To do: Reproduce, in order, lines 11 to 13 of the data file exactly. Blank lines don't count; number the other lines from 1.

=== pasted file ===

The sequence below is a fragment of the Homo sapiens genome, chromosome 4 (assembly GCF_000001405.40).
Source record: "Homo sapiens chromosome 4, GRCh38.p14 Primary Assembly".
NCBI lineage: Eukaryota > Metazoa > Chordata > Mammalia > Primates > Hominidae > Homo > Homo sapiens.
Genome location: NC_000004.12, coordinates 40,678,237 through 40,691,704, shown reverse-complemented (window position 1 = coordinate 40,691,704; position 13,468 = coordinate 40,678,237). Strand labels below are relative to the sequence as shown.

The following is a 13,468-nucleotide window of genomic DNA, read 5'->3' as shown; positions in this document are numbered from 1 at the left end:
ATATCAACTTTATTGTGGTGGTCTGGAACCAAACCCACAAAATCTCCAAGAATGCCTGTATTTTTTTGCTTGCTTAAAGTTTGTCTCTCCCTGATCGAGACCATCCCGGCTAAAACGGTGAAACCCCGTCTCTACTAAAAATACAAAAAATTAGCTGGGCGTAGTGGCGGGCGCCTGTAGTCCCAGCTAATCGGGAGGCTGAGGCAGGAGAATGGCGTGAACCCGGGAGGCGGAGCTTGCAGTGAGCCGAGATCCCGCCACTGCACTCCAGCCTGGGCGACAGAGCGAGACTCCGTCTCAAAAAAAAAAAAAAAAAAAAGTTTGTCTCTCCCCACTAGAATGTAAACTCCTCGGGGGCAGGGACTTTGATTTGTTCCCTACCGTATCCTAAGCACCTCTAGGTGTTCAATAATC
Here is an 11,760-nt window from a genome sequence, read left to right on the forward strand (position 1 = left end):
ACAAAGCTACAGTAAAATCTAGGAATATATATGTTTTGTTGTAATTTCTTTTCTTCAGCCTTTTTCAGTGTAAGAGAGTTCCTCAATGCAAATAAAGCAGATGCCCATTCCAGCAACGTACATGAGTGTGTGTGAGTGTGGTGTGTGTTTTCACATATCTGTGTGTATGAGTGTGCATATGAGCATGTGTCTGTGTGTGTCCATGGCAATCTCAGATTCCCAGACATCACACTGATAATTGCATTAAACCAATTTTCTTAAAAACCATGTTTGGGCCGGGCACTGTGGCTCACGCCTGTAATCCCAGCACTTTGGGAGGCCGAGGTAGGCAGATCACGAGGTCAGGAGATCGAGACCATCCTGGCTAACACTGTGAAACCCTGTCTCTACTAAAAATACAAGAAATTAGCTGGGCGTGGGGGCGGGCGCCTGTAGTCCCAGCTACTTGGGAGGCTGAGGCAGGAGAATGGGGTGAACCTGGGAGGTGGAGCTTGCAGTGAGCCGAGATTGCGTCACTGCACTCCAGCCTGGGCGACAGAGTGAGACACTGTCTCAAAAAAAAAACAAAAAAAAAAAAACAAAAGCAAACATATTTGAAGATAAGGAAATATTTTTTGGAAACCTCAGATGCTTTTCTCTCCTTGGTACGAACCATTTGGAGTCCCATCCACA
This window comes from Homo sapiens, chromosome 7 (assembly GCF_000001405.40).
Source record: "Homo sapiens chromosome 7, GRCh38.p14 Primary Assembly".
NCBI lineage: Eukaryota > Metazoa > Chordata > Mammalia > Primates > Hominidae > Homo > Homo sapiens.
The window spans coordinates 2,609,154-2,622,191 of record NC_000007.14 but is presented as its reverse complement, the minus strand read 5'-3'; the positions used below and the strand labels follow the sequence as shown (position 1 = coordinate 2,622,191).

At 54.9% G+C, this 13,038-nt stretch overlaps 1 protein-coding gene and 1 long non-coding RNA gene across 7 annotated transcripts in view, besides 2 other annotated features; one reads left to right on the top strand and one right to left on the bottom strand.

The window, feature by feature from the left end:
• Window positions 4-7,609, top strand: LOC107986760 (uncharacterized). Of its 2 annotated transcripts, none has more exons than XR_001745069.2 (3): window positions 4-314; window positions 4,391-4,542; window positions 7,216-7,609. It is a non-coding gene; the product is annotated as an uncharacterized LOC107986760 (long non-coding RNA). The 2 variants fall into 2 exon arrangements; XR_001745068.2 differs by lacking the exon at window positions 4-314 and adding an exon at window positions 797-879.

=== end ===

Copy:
NCBI lineage: Eukaryota > Metazoa > Chordata > Mammalia > Primates > Hominidae > Homo > Homo sapiens.
The window spans coordinates 2,609,154-2,622,191 of record NC_000007.14 but is presented as its reverse complement, the minus strand read 5'-3'; the positions used below and the strand labels follow the sequence as shown (position 1 = coordinate 2,622,191).

At 54.9% G+C, this 13,038-nt stretch overlaps 1 protein-coding gene and 1 long non-coding RNA gene across 7 annotated transcripts in view, besides 2 other annotated features; one reads left to right on the top strand and one right to left on the bottom strand.